Although many find ICD-10-CM/PCS implementation to be an overwhelming process, analyzing the financial impact of ICD-10-CM/PCS should not be frightening. In Tuesday’s “Frightening Scenario or Manageable Change? Determining the Realistic Reimbursement Impact of ICD-10 on MS-DRGs and APR-DRGs” session at the 2013 AHIMA ICD-10-CM/PCS and Computer-Assisted Coding Summit, taking place in Baltimore, MD this week, a panel of presenters including Paul Allen, RHIA, CCS, Mark Dominesey, RN, BSN, MBA, CCDS, CDIP, HIT Pro-CP, and Donna Smith, RHIA, reviewed the translation method that assisted John Hopkins Health System (under APR-DRGs) and Sibley Memorial Hospital (under MS-DRGs) to identify product lines that represent their greatest exposure under ICD-10-CM/PCS.

Using this translation method, one to two years of ICD-9-CM data was translated to ICD-10-CM/PCS using a software engine developed by 3M using the general equivalence mappings, as well as accounting for code specificity changes and coding guideline changes. The translation helped each organization to focus their efforts on product lines to select cases for closer examination. Top reasons for DRG impact included changes in coding guidelines, increased specificity in the ICD-10-CM/PCS codes, decreased specificity in the ICD-10-CM/PCS codes, changes in MCC/CC designations, and coding errors in both ICD-9-CM and ICD-10-CM/PCS, among others.

The panel shared various case examples of the translated reimbursement analysis and subsequent chart review. For example, a pneumonia case that had changed from MSDRG 194 – Simple pneumonia and pleurisy with CC, to MSDRG 195 – Simple pneumonia and pleurisy without CC, was examined. The reviewer found that the CC in ICD-9-CM was for major depression. When major depression is translated into ICD-10-CM, it is no longer a CC unless there is additional specificity in the documentation. By digging deeper into the record there was evidence of additional specificity as psychosis was present with the major depression. This review identified that some shift can be mitigated through the use of documentation already in the record.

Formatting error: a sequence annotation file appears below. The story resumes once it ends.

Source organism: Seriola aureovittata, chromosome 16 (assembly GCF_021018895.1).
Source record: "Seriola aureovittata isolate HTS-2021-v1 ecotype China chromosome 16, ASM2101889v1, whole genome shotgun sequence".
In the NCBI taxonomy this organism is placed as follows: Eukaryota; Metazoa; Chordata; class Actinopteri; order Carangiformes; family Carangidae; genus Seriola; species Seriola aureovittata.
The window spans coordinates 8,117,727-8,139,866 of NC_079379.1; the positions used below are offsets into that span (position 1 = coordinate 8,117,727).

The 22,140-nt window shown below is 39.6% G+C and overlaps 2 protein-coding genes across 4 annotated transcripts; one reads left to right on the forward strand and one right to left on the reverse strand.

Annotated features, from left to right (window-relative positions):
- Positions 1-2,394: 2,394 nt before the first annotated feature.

In an APR-DRG case review, the severity of illness (SOI) score dropped from a level 3 – major to a level 2 – moderate in a heart failure patient. The same comorbid conditions in ICD-10-CM did not produce the same SOI results in the translation. However, the review provided insight into potential mitigation for the SOI as additional factors for economic status, location, and laterality of cellulitis and resultant ulcer and depth could be recouped if the documentation was more specific.

Dominesey characterized the transition to ICD-10-CM/PCS as a manageable change for organizations with a documentation improvement program in place. These programs can be used to help prepare and mitigate anticipated shifts in reimbursement by continuing to improve documentation. On the other hand, he felt that organizations that do not have a documentation improvement program may be facing a frightening scenario. If you are losing reimbursement due to poor documentation in ICD-9-CM, the situation will not change under ICD-10-CM/PCS.